IMHO, before administering T3 for any reason, the FT3 should be tested. That, however, is not necessarily how researchers approach a problem. I, on the other hand, tend to apply common sense to a problem.
I think it worth referring back to this paper from 1949:
Br Med J
. 1949 Sep 10;2(4627):555-62.
Be prepared for an upsetting experience if you decide to follow the link.
I’ve seen this before. It is very upsetting.
After my thyroidectomy and only being placed on T4 I was a raging lunatic I couldn’t control my extreme anger once T3 was added I mellowed out. Strange but definitely connected in my opinion.
This is a review of Liothyronine being used for depression published in the 'Innovations in Clinical Neuroscience in 2017;
Oops just seen that someone's already posted a link to this review.
The Guidelines for using T3 (adapted from Rosenthal 2011) [Table 3 in the article] seem quite reasonable. They don't even care if TSH is in the dump! They do guard against hyperthyroid symptoms caused by too much T3. Good call.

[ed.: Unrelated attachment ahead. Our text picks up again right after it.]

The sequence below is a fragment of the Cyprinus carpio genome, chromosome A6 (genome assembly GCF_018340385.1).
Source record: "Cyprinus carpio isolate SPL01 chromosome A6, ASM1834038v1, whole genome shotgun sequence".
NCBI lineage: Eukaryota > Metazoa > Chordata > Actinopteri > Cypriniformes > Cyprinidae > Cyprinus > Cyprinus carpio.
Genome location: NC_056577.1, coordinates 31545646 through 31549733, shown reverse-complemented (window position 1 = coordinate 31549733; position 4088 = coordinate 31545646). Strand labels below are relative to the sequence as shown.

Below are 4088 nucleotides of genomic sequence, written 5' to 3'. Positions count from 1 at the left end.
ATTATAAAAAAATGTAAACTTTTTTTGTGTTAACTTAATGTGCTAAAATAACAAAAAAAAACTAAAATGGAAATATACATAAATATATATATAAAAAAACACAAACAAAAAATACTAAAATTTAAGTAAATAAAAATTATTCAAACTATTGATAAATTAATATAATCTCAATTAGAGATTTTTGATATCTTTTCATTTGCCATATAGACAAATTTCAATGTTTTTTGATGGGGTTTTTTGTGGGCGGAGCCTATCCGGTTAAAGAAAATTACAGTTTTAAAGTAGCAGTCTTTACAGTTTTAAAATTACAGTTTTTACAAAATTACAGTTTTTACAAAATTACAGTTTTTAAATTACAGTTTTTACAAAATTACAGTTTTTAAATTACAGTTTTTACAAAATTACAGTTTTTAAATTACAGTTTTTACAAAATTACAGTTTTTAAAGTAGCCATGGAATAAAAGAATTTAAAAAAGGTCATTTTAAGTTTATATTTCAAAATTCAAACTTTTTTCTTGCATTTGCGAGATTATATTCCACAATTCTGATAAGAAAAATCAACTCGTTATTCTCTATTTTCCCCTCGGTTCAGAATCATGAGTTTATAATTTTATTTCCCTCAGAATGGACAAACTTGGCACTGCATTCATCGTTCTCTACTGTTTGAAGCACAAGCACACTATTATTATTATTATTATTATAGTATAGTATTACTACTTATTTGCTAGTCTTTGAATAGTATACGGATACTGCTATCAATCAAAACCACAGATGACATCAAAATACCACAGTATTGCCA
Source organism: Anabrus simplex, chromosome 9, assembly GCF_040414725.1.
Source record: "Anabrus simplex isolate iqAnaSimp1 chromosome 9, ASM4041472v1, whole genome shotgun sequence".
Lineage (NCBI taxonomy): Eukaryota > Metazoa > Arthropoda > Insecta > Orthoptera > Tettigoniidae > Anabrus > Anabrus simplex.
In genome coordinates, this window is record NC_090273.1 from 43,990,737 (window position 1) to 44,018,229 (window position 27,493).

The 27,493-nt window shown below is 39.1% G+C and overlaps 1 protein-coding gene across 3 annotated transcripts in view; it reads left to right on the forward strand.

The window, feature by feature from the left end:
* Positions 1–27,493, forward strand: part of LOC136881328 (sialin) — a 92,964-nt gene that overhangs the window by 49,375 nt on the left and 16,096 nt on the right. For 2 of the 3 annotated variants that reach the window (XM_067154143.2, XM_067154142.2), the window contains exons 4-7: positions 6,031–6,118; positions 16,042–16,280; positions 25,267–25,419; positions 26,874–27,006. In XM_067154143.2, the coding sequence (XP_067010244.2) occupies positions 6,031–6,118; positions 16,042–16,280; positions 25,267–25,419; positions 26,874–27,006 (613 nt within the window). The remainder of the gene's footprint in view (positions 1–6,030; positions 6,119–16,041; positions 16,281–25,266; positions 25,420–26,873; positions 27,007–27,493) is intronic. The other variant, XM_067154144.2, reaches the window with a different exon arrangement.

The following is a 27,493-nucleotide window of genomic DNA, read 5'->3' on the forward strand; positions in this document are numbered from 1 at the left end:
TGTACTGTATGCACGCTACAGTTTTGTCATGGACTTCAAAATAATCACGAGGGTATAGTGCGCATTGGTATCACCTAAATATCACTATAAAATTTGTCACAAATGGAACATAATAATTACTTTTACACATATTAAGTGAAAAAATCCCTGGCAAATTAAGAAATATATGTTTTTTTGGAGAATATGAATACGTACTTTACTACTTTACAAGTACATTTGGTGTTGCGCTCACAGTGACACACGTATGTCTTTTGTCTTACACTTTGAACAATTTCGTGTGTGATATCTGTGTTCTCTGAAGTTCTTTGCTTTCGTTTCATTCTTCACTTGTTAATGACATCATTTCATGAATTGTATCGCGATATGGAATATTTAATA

One thing that surprised me was the findings with adding T3 to a tri-cyclic antidepressant. The first one they gave me was Amitryptiline which immediately raised my resting heart rate to over 100 bpm. Had they added T3 to that.... When I went back to the doctor to complain about that, he sent me away telling me I would have to stay on it for 6 weeks to see if it would work. (Actually, my depressive symptoms had gotten worse. I was sleeping 18 hours a day instead of 16 and I couldn't stop crying.) I went home and then got really angry. I phoned the center again and demanded to see a different doctor ASAP. The next day I met with a very kind woman who did something the first doctor failed to do. She reached over and took my pulse. Then she said, "We can do better for you than this."